1. Cut two 25x25cm squares out of your fabric. We used an old trouser leg, but this would work with t-shirts, vests, sheets, basically any fabric you have hanging around! Although we would recommend avoiding denim as it's not that comfy. If you do use it, we recommend just cutting one square so it's not too thick.
Goupie Tip: We used two sheets of A4 paper, measured to 25cm to create our pattern. It's surprisingly hard to cut 25cm without a pattern pinned to the fabric! We also would recommend ironing the fabric to avoid wonky lines...
2. Put the two squares of fabric together, with the 'outside' of the fabric facing outwards.
3. Fold 1cm from the top (holding both pieces of fabric together), and 1cm from the bottom, and pin in place before sewing across 0.5cm down from the fold (there will be essentially 4 layers of fabric where you're sewing). This will form two 'neat edges'. You can use a sewing machine or hand sow for this.
Goupie Tip: It may also help to iron the folds before sewing to make it easier to hold in place.
4. Fold the two remaining sides (left and right) 2.5cm in each way. Again, pin this in place/iron across the edge. Sew 2cm away from the folded edge. This will form your string holes.
Goupie Top: Trim the fabric under the sewn edge to neaten up any uneven cuts. This won't effect the usability of the facemask, but will look neater and avoid any itchy excess fabric on your nose!
5. You should now have a rectangular piece of fabric, and on the left and right sides, two holes big enough to thread a piece of string through. Cut either 20cm of elastic (this will fasten the mask around your ears), or 50cm of non-elastic string (this will fasten around your head).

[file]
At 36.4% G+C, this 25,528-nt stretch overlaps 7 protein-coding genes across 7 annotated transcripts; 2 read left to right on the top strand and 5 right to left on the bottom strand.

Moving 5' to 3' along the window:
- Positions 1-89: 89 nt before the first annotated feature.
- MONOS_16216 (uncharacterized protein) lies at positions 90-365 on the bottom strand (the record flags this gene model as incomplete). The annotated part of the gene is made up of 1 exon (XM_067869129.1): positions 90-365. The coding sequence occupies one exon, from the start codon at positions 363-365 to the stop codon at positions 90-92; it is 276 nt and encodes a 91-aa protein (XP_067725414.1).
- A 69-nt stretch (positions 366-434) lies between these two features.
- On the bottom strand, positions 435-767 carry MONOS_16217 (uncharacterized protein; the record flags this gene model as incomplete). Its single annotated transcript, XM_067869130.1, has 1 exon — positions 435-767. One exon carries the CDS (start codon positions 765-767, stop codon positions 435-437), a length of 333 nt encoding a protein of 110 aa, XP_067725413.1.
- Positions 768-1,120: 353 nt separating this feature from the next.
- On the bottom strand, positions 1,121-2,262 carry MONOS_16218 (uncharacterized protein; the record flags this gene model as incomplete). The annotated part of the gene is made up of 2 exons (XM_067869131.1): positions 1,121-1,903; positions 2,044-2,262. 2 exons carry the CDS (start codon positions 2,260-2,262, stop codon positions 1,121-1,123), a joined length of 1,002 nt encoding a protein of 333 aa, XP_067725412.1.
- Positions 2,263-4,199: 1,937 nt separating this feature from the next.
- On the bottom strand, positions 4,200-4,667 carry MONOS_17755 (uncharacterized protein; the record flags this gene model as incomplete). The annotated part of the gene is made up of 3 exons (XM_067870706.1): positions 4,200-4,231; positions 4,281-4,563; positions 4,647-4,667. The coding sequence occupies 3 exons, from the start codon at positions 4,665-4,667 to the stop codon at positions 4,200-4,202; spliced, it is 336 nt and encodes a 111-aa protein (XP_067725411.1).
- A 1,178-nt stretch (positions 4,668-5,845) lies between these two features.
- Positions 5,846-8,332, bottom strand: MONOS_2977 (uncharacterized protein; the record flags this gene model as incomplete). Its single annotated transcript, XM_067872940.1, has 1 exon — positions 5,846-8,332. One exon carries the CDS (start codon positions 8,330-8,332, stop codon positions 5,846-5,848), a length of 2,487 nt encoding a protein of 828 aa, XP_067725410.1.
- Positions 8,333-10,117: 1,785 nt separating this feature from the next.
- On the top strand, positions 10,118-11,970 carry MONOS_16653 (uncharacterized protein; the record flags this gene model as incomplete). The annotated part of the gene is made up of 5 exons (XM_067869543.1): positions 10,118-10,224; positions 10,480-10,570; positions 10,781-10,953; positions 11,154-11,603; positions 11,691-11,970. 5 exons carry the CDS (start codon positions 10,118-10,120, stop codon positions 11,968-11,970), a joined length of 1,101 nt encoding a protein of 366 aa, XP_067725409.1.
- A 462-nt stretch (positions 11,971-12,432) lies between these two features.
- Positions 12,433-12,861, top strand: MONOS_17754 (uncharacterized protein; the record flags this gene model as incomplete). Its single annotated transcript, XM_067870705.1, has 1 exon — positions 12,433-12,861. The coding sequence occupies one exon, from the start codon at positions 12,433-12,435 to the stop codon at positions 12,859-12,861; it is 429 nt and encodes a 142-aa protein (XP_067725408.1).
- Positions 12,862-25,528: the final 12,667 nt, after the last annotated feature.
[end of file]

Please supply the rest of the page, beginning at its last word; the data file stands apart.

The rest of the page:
Goupie Tip: We had an old bikini lying around and so used the string of that to go around our ears. It's also possible to use a long strip of fabric, ribbon or rope to make the ties around the back of the head.
6. If you're using elastic, thread each of the 20cm strips through the left and right holds in your mask and sew the ends together.
Goupie Tip: We used a knitting needle to push our strips through, a BBQ skewer would also work! When you've sewn the ends together, pull the band through the hole to hide your sewn join.
7. If you're using long string, leave this hanging so that you can tie the ends around your head.
Goupie Tip: Throw a couple of stitches into the middle of the hole, through the string, to keep it in place and stop the risk that the straps will fall out.
As we've mentioned, this guide is based on the government approved suggestion. We've just embellished it a bit to make it easier for you at home!
Do get in touch if you have any other suggestions, and share your home creations with us on social media.